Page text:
The American Indian Oral History and Omaha Folklore Project Oral History Collection contains oral history interviews of Native Americans in Omaha, Nebraska as well as interviews collected as part of a program called the Oral History Collection of the Omaha Folklore Project. The interviews cover the cultures and personal histories of interviewees in the U.S. as well as leaving Europe in the first half of the 20th Century. Topics of discussion include life in Omaha, World War I, the Great Depression, World War II, and day-to-day life. Those interviewed were of Native American, Polish, German, Swedish, and other ethnic or national descents.
The following information about the Oral History Collection of the Omaha Folklore Project was provided by UNO History professor Michael Tate: "This collection of several dozen taped interviews was assembled during the mid-1970s by mostly undergraduate UNO students under the direction of Dr. Michael Tate of the History Department. These tapes have not been transcribed, but each tape has a file folder containing an outline of the main points of the interview. These contain unique and detailed information about Omaha, Nebraska and rural towns from WWI through WWII." Prof. Tate provided the following information about the American Indian Oral History Taped Interviews portion of the collection: "This collection of several dozen taped interviews was assembled during the mid-1970s. Virtually all were conducted by UNO graduate students under the direction of Dr. Michael Tate of the UNO History Department. Most of the interview were with Native Americans who talked about education, health care, reservation life, urban life and a host of other relevant topics. These were mostly interviews with Lakota (Sioux), Omaha, and Ho-Chunk (Winnebago) tribal people, but also include other tribal representations. A few of the interviews have been fully transcribed but the majority contain detailed outlines of what is contained in each separate interview. Many of the interviews deal with the militant activities of the American Indian Movement during that era. Several also were conducted with judges and law enforcement officers who dealt with the controversial trials following AIM's occupation of Wounded Knee."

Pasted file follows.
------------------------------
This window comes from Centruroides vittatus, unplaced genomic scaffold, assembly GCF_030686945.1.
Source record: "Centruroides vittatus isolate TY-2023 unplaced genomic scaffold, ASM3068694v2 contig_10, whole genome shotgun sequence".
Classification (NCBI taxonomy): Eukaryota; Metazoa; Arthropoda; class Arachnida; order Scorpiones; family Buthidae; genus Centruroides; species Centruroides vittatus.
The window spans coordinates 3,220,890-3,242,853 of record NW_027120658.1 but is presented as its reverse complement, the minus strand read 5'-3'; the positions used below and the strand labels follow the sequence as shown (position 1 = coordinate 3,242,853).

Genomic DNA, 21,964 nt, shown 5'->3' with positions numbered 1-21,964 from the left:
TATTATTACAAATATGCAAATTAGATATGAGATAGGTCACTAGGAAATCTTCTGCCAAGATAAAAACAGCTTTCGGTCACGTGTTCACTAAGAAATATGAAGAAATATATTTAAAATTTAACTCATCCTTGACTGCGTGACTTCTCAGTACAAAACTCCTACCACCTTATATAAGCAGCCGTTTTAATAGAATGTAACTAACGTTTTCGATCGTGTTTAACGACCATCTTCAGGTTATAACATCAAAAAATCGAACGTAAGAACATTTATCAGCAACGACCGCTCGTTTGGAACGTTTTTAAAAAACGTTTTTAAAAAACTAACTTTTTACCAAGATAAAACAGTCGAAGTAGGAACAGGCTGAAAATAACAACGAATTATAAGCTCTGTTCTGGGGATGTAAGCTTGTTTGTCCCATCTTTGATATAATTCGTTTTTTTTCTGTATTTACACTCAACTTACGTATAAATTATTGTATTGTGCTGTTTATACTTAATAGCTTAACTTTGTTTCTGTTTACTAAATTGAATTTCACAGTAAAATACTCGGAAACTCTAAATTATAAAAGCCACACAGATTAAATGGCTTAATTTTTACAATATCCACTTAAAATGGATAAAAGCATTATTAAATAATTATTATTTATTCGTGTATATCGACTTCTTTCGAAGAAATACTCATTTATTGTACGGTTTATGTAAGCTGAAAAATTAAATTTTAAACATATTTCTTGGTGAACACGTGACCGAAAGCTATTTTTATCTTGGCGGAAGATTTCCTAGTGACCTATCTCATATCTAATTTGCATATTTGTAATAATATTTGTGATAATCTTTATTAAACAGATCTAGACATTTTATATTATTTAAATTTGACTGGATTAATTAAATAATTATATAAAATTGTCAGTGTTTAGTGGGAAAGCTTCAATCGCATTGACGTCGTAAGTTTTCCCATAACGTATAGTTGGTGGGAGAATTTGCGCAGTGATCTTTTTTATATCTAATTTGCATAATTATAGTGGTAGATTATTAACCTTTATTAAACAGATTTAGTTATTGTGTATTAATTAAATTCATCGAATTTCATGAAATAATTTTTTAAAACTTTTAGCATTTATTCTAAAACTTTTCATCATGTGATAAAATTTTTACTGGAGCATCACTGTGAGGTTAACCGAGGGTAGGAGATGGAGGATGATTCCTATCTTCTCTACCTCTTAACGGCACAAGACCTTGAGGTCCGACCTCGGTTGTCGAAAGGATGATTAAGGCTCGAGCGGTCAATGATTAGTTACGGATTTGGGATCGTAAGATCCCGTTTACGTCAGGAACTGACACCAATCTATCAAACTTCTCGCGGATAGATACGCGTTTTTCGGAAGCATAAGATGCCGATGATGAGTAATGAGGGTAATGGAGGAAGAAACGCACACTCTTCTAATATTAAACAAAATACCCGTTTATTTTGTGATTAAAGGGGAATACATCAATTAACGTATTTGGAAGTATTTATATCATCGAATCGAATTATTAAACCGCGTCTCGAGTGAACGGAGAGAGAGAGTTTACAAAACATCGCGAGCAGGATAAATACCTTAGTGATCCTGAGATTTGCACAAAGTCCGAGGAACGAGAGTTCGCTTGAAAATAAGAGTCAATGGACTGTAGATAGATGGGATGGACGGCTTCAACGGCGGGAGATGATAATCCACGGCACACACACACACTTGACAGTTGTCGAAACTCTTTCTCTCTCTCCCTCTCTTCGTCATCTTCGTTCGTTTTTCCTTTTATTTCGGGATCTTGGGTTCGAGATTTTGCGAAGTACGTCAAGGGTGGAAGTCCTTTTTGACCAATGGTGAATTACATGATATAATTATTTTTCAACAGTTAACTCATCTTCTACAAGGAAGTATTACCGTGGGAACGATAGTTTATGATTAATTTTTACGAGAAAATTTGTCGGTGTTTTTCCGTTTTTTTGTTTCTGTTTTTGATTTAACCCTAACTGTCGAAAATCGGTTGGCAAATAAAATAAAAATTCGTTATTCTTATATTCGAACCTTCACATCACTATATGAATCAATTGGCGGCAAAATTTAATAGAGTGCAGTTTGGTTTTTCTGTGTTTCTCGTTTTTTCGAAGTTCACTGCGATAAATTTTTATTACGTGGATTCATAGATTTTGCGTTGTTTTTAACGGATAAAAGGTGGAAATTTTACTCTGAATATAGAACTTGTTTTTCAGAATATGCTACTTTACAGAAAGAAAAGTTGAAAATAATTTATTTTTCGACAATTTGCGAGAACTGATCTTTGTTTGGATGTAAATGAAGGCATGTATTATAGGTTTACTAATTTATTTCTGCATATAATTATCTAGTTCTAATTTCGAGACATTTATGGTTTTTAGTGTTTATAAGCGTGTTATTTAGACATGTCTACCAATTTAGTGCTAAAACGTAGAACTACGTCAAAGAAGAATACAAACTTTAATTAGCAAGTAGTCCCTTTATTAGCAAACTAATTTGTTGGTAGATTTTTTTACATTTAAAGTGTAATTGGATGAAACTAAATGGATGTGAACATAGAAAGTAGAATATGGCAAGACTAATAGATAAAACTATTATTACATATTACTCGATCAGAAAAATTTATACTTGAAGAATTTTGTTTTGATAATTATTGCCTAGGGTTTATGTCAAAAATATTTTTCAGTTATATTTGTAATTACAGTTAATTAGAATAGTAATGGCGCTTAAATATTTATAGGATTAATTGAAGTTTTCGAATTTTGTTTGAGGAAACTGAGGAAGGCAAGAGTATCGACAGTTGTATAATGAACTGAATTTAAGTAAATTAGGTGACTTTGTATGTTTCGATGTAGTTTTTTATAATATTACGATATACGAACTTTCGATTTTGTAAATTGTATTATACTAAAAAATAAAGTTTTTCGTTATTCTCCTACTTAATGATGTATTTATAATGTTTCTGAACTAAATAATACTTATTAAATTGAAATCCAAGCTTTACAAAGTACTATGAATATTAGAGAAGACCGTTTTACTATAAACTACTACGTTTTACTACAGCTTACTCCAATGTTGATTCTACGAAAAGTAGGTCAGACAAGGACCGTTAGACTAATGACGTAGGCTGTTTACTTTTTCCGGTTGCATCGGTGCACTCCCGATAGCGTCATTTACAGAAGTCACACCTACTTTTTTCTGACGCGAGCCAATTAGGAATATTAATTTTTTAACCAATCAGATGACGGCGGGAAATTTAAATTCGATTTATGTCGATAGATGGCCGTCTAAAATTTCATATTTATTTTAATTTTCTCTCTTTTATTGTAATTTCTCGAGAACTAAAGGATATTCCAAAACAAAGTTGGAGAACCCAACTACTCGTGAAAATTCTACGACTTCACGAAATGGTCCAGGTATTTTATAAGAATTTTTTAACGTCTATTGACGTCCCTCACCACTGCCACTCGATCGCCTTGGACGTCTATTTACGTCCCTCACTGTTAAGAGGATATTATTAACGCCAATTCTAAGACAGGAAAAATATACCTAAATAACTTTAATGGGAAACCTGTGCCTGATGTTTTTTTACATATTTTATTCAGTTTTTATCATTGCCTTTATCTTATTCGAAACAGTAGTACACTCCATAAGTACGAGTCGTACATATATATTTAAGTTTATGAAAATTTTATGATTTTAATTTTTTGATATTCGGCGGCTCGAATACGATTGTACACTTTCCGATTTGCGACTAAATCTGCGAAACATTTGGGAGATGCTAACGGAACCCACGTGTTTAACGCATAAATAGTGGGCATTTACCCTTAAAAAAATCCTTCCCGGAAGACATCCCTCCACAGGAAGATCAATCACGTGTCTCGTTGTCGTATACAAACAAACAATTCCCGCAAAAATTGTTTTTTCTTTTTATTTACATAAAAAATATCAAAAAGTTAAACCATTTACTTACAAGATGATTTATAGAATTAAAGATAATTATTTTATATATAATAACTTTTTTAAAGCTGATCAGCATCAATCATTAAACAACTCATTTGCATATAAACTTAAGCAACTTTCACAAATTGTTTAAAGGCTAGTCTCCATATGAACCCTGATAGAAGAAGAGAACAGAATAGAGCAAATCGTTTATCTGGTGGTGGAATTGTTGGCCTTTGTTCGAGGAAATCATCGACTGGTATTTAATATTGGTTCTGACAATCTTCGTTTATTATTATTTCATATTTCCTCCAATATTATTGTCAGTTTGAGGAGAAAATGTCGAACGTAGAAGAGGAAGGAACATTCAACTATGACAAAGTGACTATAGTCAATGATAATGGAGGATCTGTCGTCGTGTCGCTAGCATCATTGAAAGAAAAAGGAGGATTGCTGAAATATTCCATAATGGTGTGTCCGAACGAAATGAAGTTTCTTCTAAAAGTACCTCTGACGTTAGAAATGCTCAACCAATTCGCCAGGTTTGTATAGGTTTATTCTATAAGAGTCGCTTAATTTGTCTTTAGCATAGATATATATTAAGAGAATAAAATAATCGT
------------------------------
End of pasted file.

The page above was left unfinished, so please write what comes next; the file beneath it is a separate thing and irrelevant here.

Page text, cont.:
The collection is open for research use. Manuscript collections and archival records may contain materials with sensitive or confidential information that is protected under federal or state right to privacy laws and regulations, the Nebraska Public Records Statutes (Neb. Rev. Stat. §§ 84-712 through 84-712.09), and other relevant regulations. Confidential material may include, but is not limited to, educational, medical, and personnel records. Researchers are advised that the disclosure of certain information pertaining to identifiable living individuals represented in this collection without the consent of those individuals may have legal ramifications (e.g., a cause of action under common law for invasion of privacy may arise if facts concerning an individual's private life are published that would be deemed highly offensive to a reasonable person) for which the University of Nebraska Omaha assumes no responsibility.
The researcher assumes full responsibility for conforming with the laws of copyright. Whenever possible, Archives & Special Collections will provide information about copyright owners and related information. Securing permission to publish or use material is the responsibility of the researcher. Note that unless specifically transferred to the University of Nebraska at Omaha, any applicable copyrights may be held by another individual or entity. Further information about copyright policy is available at http://libguides.unomaha.edu/library_policies.
2.8 Cubic Feet (8 boxes)
Organized into loose series: Series: Interviewees; Series: Additional Information; Series: Interview Tapes.
Michael Tate donated this collection to the UNO Archives and Special Collections in 2013.
Michael Tate, Professor of History and Native American Studies at the University of Nebraska at Omaha
Processing completed March 25, 2014, by Alan Greunke, practicum student.
Part of the UNO Libraries' Archives & Special Collections Repository